In [25, 26], the authors have derived several solution bounds by which iterative algorithms have been proposed, but there are many restrictions in these algorithms. In this part, we first present an iterative algorithm for DCARE (5) which do not have any restrictions.
Proof. Since is positive definite solution of DCARE (5), thenso . Therefore,Since and (12), we getthat is, Suppose thatAccording to (16) and Lemma 2, we getFrom (15), (17), (18), we getThus, the proof of induction is completed. Because and are monotonically increasing and they are bounded, then and exist. As , Algorithm 1 givesThus, .
Theorem 2. Let be the positive definite solution of DCARE (5), then
Proof. According to (21) and (23), we haveSince , with (25) and (26) we getthat is, Suppose that According to (30) and Lemma 2, we getFrom (29), (31), (32), we getThus, the proof of induction is completed. Because and are monotonically decreasing and they are bounded, then and exist. In a similar way as the proof of (20), as , Algorithm 2 gives .
Remark 2. In Algorithm 1, the sequence in (8) with the initial value converges monotonically to a positive definite solution of DCARE (5), and so does the sequence in (23) with the initial value . But the two positive definite solutions may be different. Whether the positive definite solution of DCARE (5) is unique or not, a problem needs to be discussed further.
Remark 3. When , DCARE (5) changes to the discrete algebraic Riccati equation. And iterative sequences (8) and (23), respectively, in Algorithm 1 and Algorithm 2, become the iterative (17) and iterative (28) in , which means that the algorithms of the DCARE in this paper are generalizations of the discrete algebraic Riccati equation. Moreover, when , the iterative (8) and (23) are extensions on the discrete coupled algebraic Riccati equation of the work of .
Remark 4. In this paper, we only prove Algorithms 1 and 2 are convergent under the condition , but we can run the two algorithms with in practical computation. And, we have faster convergence speed if appropriate parameters are selected. We will illustrate it in the following examples.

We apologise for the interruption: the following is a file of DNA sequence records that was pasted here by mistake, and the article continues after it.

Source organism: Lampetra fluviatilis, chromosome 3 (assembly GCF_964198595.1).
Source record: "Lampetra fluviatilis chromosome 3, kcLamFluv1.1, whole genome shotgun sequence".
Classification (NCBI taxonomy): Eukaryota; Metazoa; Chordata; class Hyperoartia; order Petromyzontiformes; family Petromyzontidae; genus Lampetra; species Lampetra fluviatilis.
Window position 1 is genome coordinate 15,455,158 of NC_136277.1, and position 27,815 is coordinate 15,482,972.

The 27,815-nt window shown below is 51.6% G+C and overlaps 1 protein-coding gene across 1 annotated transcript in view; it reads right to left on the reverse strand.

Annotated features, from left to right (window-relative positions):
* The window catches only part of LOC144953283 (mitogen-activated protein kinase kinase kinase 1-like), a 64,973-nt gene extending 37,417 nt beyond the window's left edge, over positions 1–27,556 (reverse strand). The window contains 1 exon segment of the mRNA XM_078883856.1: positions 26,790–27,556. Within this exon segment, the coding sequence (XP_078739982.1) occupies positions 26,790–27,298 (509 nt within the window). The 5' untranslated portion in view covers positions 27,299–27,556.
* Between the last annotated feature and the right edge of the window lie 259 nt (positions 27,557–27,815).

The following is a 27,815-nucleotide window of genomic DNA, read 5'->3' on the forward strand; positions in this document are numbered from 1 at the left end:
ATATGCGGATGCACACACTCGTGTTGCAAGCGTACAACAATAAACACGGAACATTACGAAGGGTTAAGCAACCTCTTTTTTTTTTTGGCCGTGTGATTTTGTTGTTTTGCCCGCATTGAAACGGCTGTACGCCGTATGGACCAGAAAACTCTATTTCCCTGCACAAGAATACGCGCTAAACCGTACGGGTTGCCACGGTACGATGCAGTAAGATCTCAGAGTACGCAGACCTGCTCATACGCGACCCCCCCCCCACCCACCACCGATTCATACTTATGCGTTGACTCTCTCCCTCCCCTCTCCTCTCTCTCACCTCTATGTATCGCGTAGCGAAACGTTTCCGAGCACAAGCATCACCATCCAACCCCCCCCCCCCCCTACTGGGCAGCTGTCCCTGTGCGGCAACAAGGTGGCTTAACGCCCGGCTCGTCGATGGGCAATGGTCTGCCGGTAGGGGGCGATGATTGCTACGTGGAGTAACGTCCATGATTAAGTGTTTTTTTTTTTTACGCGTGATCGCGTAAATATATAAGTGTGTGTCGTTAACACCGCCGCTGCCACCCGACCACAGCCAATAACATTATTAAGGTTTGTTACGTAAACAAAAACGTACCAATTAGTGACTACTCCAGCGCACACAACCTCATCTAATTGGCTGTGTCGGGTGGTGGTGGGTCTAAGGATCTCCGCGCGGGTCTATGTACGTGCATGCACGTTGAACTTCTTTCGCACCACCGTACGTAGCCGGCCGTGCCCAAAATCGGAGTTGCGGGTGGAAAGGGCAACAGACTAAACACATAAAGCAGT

3. Numerical Examples
In this section, the following numerical examples are presented to show the effectiveness of our results.
Example 1 (see ). Consider DCARE (5) withSince there are two equations in the DCARE, the superiority of the in Algorithm 1 is not obvious. So, we choose here. After 9 steps of iteration of (8), we obtain the solution of DCARE (5).and the residual is .
However, it needs 47 steps of iteration for the algorithm in  to get the iteration solution of DCARE (5).
Example 2. Consider DCARE (5) withBecause the restrictions of the algorithms in [25, 26] are not met for this case, the algorithms in [25, 26] cannot work.
For Algorithm 1, the steps of iteration and the residual are presented in Table 1 with different parameter . Although we only prove the convergence of Algorithm 1 with , from Table 1, we find the convergence rapid is the fastest when is 1.8. After 31 steps of iteration of (8) with , we obtain the solution of DCARE (5).and the residual is .
Example 3 (see ). Consider the DCARE (5) with and are the same as Example 2.
For Algorithm 2, since is singular, by choosing , then Algorithm 2 can work now. After 4 steps of iteration of (23) with , we obtain the solution of DCARE (5):and the residual is .
However, it needs 18 steps of iteration for the algorithm in  to get the iteration solution of DCARE (5).
All data generated or analyzed during this study are included in this article.
Conflicts of Interest
The authors declare that they have no conflicts of interest.
The work was supported in part by the National Natural Science Foundation for Youths of China (11801164), National Natural Science Foundation of China (11971413), the Key Project of National Natural Science Foundation of China (91430213), the General Project of Hunan Provincial Natural Science Foundation of China (2015JJ2134), and the General Project of Hunan Provincial Education Department of China (15C1320).